Social housing providers have recently been increasing the support they provide to their tenants to help them into sustainable employment.
Helping tenants into work is critical not just financially but also socially. Gaining employment will give tenants a sense of place in the world, reduce the negative impact of inter-generational worklessness on communities (which can be a case of anti-social behaviour), increase motivation and confidence, and encourage them to make positive contributions to the environment that they live in.
Social housing providers, however, are facing other issues which make employment support a top priority. These include the under-occupancy penalty (‘Bedroom Tax’) and Universal Credit.
The under-occupancy penalty applies to tenants in the social rental sector who are of working age. Any of these tenants who are deemed to be under-occupying their home will have their benefits reduced.
It is estimated that 20% of social housing tenants will be affected by this new penalty which came into effect in April 2013.
Tenants who have a spare bedroom will have a 14% reduction in their benefits and those with two spare rooms will have a 25% reduction in their benefits.
The government has introduced the under-occupancy penalty in order to decrease the expenditure on housing benefits. “Currently we are now spending as a country £23bn on housing benefit and we have to get that budget back under control”. David Cameron.
However, with large waiting lists for one to two bedroom houses, tenants are forced to pay for these additional rooms whilst they are waiting for smaller houses. Some tenants are therefore struggling to pay their bills and rent, increasing rent arrears for many social housing providers.
Another factor which is likely to increase rent arrears and which will strengthen the need for employment support is Universal Credit. Universal Credit is a new single payment for people who are looking for work or are on a low income.
Universal Credit will replace benefits including Jobseekers’ Allowance, income support and housing benefit. Claimants will now receive one monthly payment, the same as a monthly salary.
The idea behind Universal Credit is that it will make work pay, as benefits won’t stop completely once a claimant gains employment. Universal Credit is also designed to help make families more independent and will prepare them for the world of work as their payment scheme is aligned to how people receive their monthly salary.
Universal Credit will affect housing associations directly, as previously housing benefit was paid directly to the landlord. Now, with Universal Credit, housing benefit in most cases will go straight to the claimant who will have to save and budget each month in order to pay their rent.
Pensioners, residents of ‘exempt’ supported houses and ‘vulnerable’ tenants will still have their housing benefit paid direct to their landlord. However, ministers are yet to announce what types of tenants will fall into this ‘vulnerable’ category.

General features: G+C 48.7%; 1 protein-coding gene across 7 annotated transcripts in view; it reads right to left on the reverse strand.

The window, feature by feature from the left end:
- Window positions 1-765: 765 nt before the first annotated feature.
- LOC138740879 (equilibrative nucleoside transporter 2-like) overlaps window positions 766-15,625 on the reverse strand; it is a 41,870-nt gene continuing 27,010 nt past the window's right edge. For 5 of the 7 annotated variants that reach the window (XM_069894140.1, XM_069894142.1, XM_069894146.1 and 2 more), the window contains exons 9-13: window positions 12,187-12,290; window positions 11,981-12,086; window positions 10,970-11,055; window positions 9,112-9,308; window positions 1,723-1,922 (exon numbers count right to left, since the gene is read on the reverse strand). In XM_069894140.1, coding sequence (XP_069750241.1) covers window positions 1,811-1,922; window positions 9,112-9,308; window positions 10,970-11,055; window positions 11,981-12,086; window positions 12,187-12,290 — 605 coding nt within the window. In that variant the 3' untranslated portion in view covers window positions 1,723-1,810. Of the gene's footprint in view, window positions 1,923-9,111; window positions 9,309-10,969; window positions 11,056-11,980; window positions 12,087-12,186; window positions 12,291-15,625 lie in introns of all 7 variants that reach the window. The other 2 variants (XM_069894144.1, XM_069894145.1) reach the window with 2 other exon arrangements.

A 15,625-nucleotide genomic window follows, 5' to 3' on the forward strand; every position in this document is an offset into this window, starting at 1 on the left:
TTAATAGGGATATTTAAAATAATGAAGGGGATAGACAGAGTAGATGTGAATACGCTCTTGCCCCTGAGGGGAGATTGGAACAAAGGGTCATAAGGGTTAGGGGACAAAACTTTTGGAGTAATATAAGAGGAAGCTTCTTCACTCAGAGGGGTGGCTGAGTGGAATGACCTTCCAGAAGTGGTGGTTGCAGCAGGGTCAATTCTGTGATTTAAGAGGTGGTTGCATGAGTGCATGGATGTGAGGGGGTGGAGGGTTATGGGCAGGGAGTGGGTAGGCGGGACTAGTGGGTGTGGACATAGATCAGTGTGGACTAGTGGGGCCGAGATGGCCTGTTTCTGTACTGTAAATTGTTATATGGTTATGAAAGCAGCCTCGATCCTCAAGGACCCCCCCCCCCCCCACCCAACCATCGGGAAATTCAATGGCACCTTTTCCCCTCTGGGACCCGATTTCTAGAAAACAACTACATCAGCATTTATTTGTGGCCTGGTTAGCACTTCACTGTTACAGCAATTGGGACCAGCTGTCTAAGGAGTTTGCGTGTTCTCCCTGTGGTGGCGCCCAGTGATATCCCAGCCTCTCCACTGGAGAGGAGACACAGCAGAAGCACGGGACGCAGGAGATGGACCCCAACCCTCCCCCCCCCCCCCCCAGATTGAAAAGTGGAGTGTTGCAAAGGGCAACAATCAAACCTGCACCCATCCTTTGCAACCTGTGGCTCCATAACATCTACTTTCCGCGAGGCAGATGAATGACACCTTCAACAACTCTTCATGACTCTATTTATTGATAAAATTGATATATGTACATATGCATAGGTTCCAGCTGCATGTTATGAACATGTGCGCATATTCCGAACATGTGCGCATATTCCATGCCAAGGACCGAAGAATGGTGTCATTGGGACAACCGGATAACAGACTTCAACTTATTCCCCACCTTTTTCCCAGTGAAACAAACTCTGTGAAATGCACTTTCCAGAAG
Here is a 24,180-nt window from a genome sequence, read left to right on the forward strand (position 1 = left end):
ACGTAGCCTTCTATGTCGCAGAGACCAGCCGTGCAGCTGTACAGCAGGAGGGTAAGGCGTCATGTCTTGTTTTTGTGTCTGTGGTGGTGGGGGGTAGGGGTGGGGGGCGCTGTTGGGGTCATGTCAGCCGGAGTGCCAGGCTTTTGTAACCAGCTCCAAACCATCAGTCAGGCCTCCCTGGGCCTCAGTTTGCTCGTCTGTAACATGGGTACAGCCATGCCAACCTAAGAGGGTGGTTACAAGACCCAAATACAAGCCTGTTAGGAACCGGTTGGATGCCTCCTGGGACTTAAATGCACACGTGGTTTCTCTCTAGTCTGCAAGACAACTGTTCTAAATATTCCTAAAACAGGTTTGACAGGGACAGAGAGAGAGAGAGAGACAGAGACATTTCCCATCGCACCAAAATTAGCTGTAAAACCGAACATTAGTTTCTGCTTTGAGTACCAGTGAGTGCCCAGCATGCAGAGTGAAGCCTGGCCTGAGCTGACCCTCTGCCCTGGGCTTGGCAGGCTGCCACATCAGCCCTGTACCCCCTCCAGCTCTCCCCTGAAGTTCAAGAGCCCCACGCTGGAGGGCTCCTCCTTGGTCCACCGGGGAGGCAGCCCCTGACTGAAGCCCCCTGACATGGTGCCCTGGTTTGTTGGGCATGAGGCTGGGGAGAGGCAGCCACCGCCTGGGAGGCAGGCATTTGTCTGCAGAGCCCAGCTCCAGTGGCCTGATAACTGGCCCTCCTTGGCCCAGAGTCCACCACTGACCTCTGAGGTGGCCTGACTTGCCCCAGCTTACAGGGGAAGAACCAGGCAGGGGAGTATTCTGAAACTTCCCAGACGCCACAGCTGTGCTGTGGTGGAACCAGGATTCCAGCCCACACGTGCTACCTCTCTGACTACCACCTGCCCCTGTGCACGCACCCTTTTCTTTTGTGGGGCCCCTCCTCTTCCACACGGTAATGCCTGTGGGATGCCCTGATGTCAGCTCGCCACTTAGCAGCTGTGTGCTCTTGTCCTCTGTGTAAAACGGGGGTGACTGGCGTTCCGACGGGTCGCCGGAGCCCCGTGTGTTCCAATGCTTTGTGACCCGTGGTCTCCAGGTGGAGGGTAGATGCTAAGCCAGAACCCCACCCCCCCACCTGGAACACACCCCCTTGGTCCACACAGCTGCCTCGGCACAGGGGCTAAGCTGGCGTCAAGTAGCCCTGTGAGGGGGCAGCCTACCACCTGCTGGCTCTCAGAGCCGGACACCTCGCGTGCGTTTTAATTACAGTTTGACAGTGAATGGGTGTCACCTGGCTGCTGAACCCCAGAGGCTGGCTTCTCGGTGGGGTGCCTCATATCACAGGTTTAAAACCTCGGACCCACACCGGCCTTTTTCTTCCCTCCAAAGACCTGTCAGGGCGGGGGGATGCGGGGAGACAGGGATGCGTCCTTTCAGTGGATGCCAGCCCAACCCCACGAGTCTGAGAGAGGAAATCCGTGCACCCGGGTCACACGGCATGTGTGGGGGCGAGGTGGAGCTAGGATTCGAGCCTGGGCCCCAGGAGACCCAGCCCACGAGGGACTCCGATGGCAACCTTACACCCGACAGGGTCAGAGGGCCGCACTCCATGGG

However, many social housing tenants may have a lack of budgeting experience or they may have different priorities which could mean that rent arrears build up, creating debt for the tenant and a loss of income for the housing provider.
Employment can help to reduce rent arrears by giving tenants more disposable income.
Unemployment is also a big issue in many housing associations, with many experiencing generations of unemployed families. The report “Home-work: Helping London’s social tenants into employment” states that London has one the lowest employment rates of any English region and most of this “worklessness” is concentrated amongst the quarter of Londoners who live in council or housing association homes. The report also found that overall only 44% of working age adults in these homes have a job, compared with 69% of those who rent privately.
Targeted and effective support can help break this cycle of unemployment, reduce rent arrears and support the local community.
Our new tool, WorkTrack, is an online program to help jobseekers find suitable and sustainable employment.
WorkTrack contains a client management portal which allows advisers to see an overview of their clients’ activities. This allows them to monitor and prioritise their clients, in order to provide targeted guidance to support jobseekers into employment.
For jobseekers, WorkTrack will provide live vacancies based on their interests, experiences or search criteria in their location of choice.
Jobseekers will also be able to link their Universal Jobmatch account with WorkTrack. This means that all activity in WorkTrack, e.g. logins and applications, will be shown in Universal Jobmatch -vital if your tenants need to evidence their job-seeking activities.
To find out more about WorkTrack and to view our demonstration videos, please visit www.worktrack.co.uk. Additionally, if you would like to register for a free 30 minute WorkTrack webinar, please email firstname.lastname@example.org for more details.